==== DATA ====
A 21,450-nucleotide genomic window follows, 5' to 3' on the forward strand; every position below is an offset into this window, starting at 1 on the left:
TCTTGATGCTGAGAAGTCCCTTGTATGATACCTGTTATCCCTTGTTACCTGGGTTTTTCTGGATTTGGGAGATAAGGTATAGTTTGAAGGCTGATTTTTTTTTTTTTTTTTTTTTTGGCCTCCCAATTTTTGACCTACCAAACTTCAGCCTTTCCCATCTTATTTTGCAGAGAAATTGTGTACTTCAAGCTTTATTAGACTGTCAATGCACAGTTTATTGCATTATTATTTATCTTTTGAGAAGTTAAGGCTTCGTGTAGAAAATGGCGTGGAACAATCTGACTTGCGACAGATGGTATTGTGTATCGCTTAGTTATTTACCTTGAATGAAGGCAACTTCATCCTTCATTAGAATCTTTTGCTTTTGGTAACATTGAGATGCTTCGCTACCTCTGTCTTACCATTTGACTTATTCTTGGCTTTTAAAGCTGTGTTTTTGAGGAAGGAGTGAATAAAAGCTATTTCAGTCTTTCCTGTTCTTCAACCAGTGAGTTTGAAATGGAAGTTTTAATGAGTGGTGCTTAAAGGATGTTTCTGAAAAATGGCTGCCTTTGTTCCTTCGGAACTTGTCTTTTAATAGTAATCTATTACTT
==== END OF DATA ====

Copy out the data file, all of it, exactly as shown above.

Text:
A 21,450-nucleotide genomic window follows, 5' to 3' on the forward strand; every position below is an offset into this window, starting at 1 on the left:
TCTTGATGCTGAGAAGTCCCTTGTATGATACCTGTTATCCCTTGTTACCTGGGTTTTTCTGGATTTGGGAGATAAGGTATAGTTTGAAGGCTGATTTTTTTTTTTTTTTTTTTTTTGGCCTCCCAATTTTTGACCTACCAAACTTCAGCCTTTCCCATCTTATTTTGCAGAGAAATTGTGTACTTCAAGCTTTATTAGACTGTCAATGCACAGTTTATTGCATTATTATTTATCTTTTGAGAAGTTAAGGCTTCGTGTAGAAAATGGCGTGGAACAATCTGACTTGCGACAGATGGTATTGTGTATCGCTTAGTTATTTACCTTGAATGAAGGCAACTTCATCCTTCATTAGAATCTTTTGCTTTTGGTAACATTGAGATGCTTCGCTACCTCTGTCTTACCATTTGACTTATTCTTGGCTTTTAAAGCTGTGTTTTTGAGGAAGGAGTGAATAAAAGCTATTTCAGTCTTTCCTGTTCTTCAACCAGTGAGTTTGAAATGGAAGTTTTAATGAGTGGTGCTTAAAGGATGTTTCTGAAAAATGGCTGCCTTTGTTCCTTCGGAACTTGTCTTTTAATAGTAATCTATTACTT